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Posted by Austin Morris on UTC 2015-11-25 14:22.

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We are not language pedants on this blog. Our position is that language - and certainly English - is changing continuously. Some changes are quick, others slow.

This series of posts will look at some of these changes. Some we may regard as welcome enrichments, others as interesting phenomena, some as regrettable developments that would really be better avoided. Did someone at the back just shout 'Canute'? Perhaps I misheard.

The whole subject of the way that language changes through time is fascinating and, let's be honest, barely understood. Let's see what is on the menu today.

Watered down words

To reach out to someone: As far as I can remember the original use of this phrase implied an act of rescuing someone in difficulty, associated with deliberate effort on the part of the rescuer. From being the description of a physical act of rescue ('reach out to a drowning child') it started to be used for a metaphorical act of social rescue ('reach out to underperforming kids').

Now it is heard more and more as an inflated substitute for 'to contact someone'. I imagine that because of the deliberate effort on the part of the rescuer that 'reach out to' has always implied, the expression functions as some sort of promise by the speaker that the contact would in fact be attempted or made.

Conclusion: A trivialisation of a perfectly acceptable metaphorical usage that really should be avoided.

Overloaded words

Significant: This word is a favourite hobby-horse for those who like to fix meaning from etymology and who therefore insist that 'significant' should only be used in the meaning of 'pointing towards some conclusion', 'indicative of something'. So many words have changed their meaning dramatically through time that 'meaning from etymology' reasoning has no rational foundation.

It is interesting, however, how overloaded with quite different meanings the word 'significant' has become. It seems to have to do the work for at least three different meanings. There may be other meanings for this very popular word, but here goes:

  1. Telling, diagnostic: Finding traces of explosive on the jacket was highly significant. The favourite meaning of the etymology crowd.
  2. Momentous, important, consequential: The French defeated us British at Yorktown, perhaps the most significant French victory in the history of the world. Including of course the popular negative, 'insignificant', meaning 'inconsequential', 'meaningless'. It is a tale / Told by an idiot, full of sound and fury, / Signifying nothing. (Shakespeare, Macbeth, 5:5.)
  3. Appreciable, measurable: Recent migration will lead to significant population growth.
    If we had written above at least three significantly different meanings we really would have meant at least three appreciably different meanings.

Is this overloading of 'significant' significant? There doesn't seem to be any evidence of people being confused in practice by all these different meanings packed into one word, so the answer must be 'no'. As a general principle, though, it would probably be better if writers tried to use words that have more narrowly specific meanings.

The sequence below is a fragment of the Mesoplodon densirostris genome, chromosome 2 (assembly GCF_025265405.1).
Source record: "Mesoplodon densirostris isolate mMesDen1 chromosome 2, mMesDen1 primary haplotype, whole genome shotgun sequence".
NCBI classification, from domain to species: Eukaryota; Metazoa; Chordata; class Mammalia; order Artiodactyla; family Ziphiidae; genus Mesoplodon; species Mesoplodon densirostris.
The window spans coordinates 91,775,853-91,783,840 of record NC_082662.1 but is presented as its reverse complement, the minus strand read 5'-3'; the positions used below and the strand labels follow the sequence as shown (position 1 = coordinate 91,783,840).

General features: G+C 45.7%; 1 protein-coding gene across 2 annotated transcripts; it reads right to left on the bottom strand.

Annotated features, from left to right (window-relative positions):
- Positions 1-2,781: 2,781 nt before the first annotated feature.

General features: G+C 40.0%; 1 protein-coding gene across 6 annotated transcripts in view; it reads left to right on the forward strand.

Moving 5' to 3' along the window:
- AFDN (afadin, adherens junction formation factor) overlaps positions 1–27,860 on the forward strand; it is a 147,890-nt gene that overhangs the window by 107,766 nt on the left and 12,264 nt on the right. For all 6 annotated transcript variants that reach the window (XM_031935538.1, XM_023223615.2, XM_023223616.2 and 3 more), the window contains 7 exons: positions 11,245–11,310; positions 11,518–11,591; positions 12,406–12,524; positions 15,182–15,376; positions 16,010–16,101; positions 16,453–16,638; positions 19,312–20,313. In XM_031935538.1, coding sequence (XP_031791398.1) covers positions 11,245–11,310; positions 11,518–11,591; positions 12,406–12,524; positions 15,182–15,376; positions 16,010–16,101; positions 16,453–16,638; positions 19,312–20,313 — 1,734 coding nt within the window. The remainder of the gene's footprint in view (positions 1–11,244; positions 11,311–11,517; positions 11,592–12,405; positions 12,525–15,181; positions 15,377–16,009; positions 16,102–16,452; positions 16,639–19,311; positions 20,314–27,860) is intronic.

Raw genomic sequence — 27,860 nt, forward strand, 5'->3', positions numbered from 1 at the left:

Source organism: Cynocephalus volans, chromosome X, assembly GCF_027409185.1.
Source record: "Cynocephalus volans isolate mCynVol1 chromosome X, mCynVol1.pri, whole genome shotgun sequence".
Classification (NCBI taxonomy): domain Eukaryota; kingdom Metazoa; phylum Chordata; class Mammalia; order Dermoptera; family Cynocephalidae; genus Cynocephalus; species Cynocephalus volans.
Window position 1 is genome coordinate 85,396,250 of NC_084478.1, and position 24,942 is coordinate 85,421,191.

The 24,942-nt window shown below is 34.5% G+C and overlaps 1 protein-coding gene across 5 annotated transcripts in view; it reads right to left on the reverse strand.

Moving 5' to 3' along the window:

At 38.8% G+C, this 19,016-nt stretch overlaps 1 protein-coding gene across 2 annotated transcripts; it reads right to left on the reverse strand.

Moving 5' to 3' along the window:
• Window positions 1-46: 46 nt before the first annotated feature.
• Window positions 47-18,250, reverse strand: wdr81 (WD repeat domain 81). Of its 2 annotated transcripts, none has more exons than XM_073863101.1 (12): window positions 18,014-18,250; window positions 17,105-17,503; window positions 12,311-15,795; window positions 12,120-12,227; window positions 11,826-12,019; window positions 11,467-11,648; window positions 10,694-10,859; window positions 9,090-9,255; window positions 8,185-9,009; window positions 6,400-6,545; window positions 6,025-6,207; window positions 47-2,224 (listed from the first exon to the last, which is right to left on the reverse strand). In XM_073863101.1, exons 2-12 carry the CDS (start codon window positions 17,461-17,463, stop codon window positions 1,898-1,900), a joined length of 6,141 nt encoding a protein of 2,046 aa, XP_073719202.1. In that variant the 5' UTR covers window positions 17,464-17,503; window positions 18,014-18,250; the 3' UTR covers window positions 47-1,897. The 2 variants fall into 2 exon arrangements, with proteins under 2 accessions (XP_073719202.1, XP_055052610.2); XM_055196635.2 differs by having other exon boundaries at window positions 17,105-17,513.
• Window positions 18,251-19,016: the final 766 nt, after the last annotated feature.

Misused words

Planet: Currently extremely popular with the climate change crowd, The model predicts the state of the planet over future decades, from whence it has spread to infect otherwise sane people: There are 2.9 million IMAP servers on the surface of this planet.

Presumably because climate research is interested in the atmospheres of other planets besides Earth the word slithered into other climate contexts. Now it is beginning to slither out of control.

Loosely defined, a 'planet' is a member of a solar system. The Earth is indeed a 'planet', but only in this astronomical context. Our planet is called 'Earth'. Earth is its name. In an astronomical context we might call it 'planet Earth'. From the viewpoint of us people on its surface, without astronomical context, we should refer to it as 'Earth'. A construction such as 'the planet' is absurd. The word 'world' is also available. The differences in usage between 'Earth' and 'world' can be left to the reader to ponder. We can have 'an atlas or map of the world', but probably not 'an atlas or map of the Earth'.

The famous showman P. T. Barnum already showed a sound grasp of marketing hyperbole when he asserted that his circus was 'The Greatest Show on Earth' rather than the 'The Greatest Show in the World'. It is interesting to think about why we are so obviously 'on' the Earth but 'in' the world and whether the 'world' ever deserves to begin with a capital letter. Over to you.

But we should stamp on 'planet' as soon as it is used as fatuous hyperbole outside its strictly astronomical context.

Random: as in She just went on holiday with some random guy.

We know exactly what the speaker in this example means, but we rebel at the syntax. A person cannot be 'random'. A 'choice' or an 'occurrence' can be random. 'Some guy chosen at random' would be better, but this is probably not quite what the speaker meant, since the act of 'choosing' as we would normally understand it does not seem to have taken place. Quite the contrary: the guy wasn't 'chosen' but just happened to be in the right place at the right time. Would it therefore be better to say 'some guy she happened to meet'.

Despite the bad syntax I feel that the phrase is going to be used more and more as a concise alternative for 'something that happens to be there'. Life is a compromise, 'told by an idiot' etc.